Monday, 7 May 2012

Ever a Princess ★★★

ConstantPrincessEdit

Before I read this book, I wasn't really interested in historical fiction. I had thought about reading some, and there were particular books where I had really expressed some interest in reading them, but hadn't got around to it. I had been interested in Philippa Gregory's books in particular because she is quite well known for thoroughly researching her topics, something which was particularly important to me as one of the main reasons I had avoided historical fiction was because I have issues with British history. I know about many of the events that have happened, but when they happened gets jumbled up in my head. Obviously I chose Geography instead of History for GCSE!

I picked up The Constant Princess after asking a fellow librarian which book from Gregory's repertoire I should read first. Gregory has written many books spanning many generations of British history, and I was interested particularly in her collections based upon the Tudor period and the cousin's war (War of the Roses).

One thing to note about Gregory is that she hasn't written these series' in chronological order, in fact she has written theTtudor novels before the cousin's war, which preceded the Tudors. This obviously is a pain if you aren't sure what order the events actually occurred in history, but luckily I have people who do know! My librarian friend actually recommended I read The Lady of the Rivers first, the third installment of the cousin's war collection, as that was the oldest generation of character so to speak, but at the time it had only just been released and the waiting list was huge. Instead I chose to read the Tudor court novels before the collection of books about the War of the Roses. In a way I wish I hadn't made that choice, because although I was reading roughly in the order they were written, it did make it harder to follow everything.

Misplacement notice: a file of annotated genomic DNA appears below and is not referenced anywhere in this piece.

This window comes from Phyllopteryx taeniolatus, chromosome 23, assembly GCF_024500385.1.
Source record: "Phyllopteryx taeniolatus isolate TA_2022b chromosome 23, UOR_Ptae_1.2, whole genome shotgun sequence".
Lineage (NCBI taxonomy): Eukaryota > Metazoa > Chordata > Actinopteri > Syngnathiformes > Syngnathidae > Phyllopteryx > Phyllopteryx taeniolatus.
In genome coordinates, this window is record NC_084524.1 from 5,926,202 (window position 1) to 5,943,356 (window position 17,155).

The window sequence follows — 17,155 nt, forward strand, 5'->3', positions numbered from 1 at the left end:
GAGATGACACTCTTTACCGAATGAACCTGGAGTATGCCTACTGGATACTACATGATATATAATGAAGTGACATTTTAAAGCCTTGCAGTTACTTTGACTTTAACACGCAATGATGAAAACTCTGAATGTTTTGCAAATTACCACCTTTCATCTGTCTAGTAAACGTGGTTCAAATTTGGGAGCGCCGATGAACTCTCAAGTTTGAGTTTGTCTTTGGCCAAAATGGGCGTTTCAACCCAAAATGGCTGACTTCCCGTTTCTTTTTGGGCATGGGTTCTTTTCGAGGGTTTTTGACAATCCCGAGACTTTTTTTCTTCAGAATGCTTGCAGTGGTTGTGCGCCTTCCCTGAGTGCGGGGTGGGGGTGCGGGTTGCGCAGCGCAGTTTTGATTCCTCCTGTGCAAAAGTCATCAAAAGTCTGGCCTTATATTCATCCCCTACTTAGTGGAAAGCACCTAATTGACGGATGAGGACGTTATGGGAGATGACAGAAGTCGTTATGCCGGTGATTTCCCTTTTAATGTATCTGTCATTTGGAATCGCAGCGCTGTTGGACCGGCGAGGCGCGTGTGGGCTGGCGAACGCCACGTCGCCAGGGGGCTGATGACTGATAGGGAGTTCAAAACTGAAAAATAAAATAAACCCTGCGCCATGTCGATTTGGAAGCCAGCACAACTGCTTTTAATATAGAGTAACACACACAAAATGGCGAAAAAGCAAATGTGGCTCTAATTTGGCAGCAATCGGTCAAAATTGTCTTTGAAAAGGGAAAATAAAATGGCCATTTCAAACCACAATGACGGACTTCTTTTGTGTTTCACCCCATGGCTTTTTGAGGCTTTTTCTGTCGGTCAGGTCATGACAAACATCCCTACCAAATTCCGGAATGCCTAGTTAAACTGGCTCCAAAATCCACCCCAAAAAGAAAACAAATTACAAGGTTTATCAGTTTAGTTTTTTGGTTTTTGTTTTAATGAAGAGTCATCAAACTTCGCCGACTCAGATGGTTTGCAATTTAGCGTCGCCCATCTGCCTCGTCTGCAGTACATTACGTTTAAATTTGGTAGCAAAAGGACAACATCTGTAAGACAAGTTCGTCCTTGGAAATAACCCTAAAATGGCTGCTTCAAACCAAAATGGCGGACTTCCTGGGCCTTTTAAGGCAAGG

The tudor court novels feature The Constant Princess, centred around Catharine of Aragon, The Other Boleyn Girl, centered around Anne and Jane Boleyn, and the Boleyn Inheritance, following Henry VIII's wives after Anne Boleyn. If you weren't aware, The Other Boleyn Girl was actually made into a film a few years ago, and I personally felt I knew a fair amount about Anne Boleyn from history classes, but Catharine of Aragon I knew next to nothing about. I knew she was Henry VIII's first wife, but nothing more.
Discovering that she was a Spanish princess, originally named Catalina, and originally married to Henry VIII's older brother Arthur certainly made things seem interesting, and although Gregory has padded out the bare bones of history and made the whole situation into a tragic story of love and determination, I really felt while reading that Catalina was a strong, determined woman, a writing skill which must be applauded as this helps the reader to want her to succeed.

I will admit that initially the story was hard going, mainly because it is a subject area I am far from familiar with, but because I love to research I was continually fact checking while reading, trying to suss out which parts of Gregory's story were drawn from absolute fact, which from conjecture, and which from the depths of her imagination. I felt the ending was rather stunted also, it moves rapidly into the realm of The Other Boleyn Girl, and I would have much rather have read some of those events from Catharine's perspective.

Overall I would say that despite a slightly difficult start and an abrupt ending, the in between in this story is wonderful. If you have never tried historical fiction before and want to give it a go, give Gregory's stories a try.

★★★

No comments :

Post a Comment

Note: only a member of this blog may post a comment.